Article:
I love my job, but if anyone were to ask me what I would have wanted to do if I could not make it as a writer, my answer would have been teaching. It’s a profession that is both noble and fulfilling. It enables you to retain your youth even as the years pass you by because of your constant exposure to young minds; it keeps your brain sharp because you have to continuously update your knowledge; and it gives you a sense of purpose because you’re able to make a positive difference in the lives of so many young people.
I remember a handful of teachers from high school that made a great impact on me with the way they approached life and their job. It was because of them and the rapport they shared with all the students that I aspired to become a teacher myself. Teaching is one of the best jobs there is, and if you’re a teacher, here are the best ways to connect with your students.
- Treat your work as more than just a job and interact with your students like you would with your kids.
- Be more than just a teacher who teaches them the subject and more of a mentor who teaches them how to approach life.
- Always make it a point to praise in public and reprimand in private.
- Never play favorites, no matter how special some children may seem to you.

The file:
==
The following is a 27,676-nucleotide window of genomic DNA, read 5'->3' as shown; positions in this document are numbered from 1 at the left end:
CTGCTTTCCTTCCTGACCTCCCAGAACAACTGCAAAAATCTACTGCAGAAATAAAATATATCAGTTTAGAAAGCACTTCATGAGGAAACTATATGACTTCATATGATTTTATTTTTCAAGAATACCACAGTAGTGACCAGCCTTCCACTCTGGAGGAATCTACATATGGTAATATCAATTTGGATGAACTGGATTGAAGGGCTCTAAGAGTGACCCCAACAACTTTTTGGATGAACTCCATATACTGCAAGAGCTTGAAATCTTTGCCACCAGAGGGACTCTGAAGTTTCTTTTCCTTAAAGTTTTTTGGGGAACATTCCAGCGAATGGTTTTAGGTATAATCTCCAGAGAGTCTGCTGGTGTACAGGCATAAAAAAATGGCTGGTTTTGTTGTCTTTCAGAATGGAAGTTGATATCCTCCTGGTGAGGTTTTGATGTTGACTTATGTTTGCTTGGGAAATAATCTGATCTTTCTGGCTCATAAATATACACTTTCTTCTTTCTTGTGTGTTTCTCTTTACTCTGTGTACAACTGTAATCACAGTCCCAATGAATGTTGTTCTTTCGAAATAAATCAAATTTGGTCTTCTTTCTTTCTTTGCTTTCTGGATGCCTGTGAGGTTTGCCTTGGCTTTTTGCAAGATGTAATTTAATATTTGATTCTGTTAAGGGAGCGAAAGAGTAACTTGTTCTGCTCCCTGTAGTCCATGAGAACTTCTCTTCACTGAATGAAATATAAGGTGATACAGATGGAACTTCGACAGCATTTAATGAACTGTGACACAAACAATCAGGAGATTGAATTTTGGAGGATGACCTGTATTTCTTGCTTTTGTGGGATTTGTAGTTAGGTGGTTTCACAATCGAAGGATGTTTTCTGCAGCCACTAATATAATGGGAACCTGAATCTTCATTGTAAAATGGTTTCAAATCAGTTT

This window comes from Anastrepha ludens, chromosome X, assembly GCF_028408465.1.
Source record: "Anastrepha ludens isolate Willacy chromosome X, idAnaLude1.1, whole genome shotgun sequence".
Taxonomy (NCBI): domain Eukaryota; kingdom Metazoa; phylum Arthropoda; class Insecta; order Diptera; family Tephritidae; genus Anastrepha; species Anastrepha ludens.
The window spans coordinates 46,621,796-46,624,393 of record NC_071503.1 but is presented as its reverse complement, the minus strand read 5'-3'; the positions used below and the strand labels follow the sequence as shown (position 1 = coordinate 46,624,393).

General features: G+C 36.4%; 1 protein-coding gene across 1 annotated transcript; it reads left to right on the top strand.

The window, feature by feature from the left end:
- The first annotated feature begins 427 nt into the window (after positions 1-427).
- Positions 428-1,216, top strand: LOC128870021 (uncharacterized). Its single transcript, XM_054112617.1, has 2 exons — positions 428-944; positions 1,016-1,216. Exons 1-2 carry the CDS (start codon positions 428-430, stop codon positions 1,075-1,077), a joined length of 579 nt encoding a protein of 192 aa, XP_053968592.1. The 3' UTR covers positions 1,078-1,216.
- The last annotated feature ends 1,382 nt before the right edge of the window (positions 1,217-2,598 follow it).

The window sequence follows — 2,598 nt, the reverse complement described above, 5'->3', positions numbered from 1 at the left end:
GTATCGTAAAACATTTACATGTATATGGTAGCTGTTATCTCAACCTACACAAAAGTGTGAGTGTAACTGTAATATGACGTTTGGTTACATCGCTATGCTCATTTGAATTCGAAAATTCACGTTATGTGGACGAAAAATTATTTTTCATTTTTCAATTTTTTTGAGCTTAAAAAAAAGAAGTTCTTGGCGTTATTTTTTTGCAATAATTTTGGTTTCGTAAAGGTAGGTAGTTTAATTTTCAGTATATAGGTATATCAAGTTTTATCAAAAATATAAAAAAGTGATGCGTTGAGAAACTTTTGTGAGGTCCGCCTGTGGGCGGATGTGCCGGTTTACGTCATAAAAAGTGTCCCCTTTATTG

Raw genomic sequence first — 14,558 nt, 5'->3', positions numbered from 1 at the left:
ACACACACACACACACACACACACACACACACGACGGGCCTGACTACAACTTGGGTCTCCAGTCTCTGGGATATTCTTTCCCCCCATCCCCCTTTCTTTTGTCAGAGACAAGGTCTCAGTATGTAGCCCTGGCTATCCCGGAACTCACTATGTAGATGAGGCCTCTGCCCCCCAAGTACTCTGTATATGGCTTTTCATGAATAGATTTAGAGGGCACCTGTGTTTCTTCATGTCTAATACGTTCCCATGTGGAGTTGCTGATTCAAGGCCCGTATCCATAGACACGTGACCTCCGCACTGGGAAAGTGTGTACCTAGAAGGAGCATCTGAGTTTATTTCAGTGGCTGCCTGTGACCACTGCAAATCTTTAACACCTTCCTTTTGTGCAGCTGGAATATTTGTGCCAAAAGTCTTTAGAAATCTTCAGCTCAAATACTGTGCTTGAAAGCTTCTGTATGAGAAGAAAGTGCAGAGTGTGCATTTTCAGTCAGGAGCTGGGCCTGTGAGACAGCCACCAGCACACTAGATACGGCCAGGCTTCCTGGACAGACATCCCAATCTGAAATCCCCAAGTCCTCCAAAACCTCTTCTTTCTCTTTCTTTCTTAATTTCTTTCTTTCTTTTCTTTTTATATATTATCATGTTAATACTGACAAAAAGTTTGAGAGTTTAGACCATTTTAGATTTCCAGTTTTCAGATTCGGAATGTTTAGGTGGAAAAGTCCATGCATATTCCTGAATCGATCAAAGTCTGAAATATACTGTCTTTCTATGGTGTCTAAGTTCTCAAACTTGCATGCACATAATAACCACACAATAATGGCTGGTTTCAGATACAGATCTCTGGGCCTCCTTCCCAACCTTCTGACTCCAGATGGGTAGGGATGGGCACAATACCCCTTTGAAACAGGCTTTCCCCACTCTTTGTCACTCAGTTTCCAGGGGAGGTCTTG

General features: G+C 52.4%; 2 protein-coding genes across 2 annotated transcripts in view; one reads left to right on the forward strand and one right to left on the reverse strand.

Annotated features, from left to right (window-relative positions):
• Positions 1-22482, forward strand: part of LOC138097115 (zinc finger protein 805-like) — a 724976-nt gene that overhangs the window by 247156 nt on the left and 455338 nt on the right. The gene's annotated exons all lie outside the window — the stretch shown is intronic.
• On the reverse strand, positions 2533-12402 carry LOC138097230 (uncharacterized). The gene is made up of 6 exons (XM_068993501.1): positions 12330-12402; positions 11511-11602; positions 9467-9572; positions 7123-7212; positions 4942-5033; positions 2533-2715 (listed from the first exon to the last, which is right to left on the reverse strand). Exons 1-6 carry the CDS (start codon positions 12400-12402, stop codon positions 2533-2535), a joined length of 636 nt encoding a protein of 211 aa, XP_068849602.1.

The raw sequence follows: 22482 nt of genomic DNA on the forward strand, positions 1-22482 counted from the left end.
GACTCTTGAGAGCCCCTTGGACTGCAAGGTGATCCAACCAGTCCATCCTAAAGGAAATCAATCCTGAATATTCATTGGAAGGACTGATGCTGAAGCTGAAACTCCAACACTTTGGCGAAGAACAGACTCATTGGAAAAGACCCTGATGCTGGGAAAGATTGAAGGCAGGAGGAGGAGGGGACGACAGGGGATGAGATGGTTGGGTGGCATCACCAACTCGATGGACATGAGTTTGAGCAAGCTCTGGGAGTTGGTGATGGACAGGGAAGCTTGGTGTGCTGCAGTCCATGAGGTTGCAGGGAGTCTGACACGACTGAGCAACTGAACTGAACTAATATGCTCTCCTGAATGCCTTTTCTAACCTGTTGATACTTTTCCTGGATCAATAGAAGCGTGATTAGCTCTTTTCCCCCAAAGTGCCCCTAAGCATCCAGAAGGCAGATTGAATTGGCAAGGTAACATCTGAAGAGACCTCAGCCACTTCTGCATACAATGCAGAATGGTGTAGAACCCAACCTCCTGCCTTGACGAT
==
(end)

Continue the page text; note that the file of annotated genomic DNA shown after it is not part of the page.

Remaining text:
- Make your classes more interesting and fun by going off the beaten track. One of my favorite Math teachers used her son as a tool to teach us the basics of algebra. To get us to understand that the positive and negative signs changed on crossing the equal sign, she would tell us how her son would become the daughter she always wanted by crossing the magic bridge, and how he would turn back to her son once he crossed back to the original side. Believe me, I loved algebra more than any other subject that year.
- Allow them to broaden their general knowledge through extra-curricular pursuits instead of keeping their noses to the grindstone all day. A favorite teacher would allow us to read magazines that had some educational value for 10 minutes of her class. She would then ask us to share this knowledge with the class in the days that followed. This exercise not only broadened our knowledge but also improved our communication and public-speaking skills considerably.
- Never read from the textbook in class. Be prepared with your lesson so that you explain it to your class instead of reciting from memory.
- Make eye contact with all your students instead of staring at the far wall. It makes them feel you are talking personally to them.
- Encourage your students to ask relevant questions and answer them to the best of your ability.
- And finally, be magnanimous and humble enough to admit when you’ve made a mistake and are wrong. Students value teachers who are smart and who are not full of themselves.
This guest post is contributed by Nancy Simmons, who writes on the topic of online science degree . She welcomes your comments at her email address: firstname.lastname@example.org
Interested in guest posting? Drop me an email with your ideas for a topic. I'm always looking to publish guest posts with excellent tips for teachers!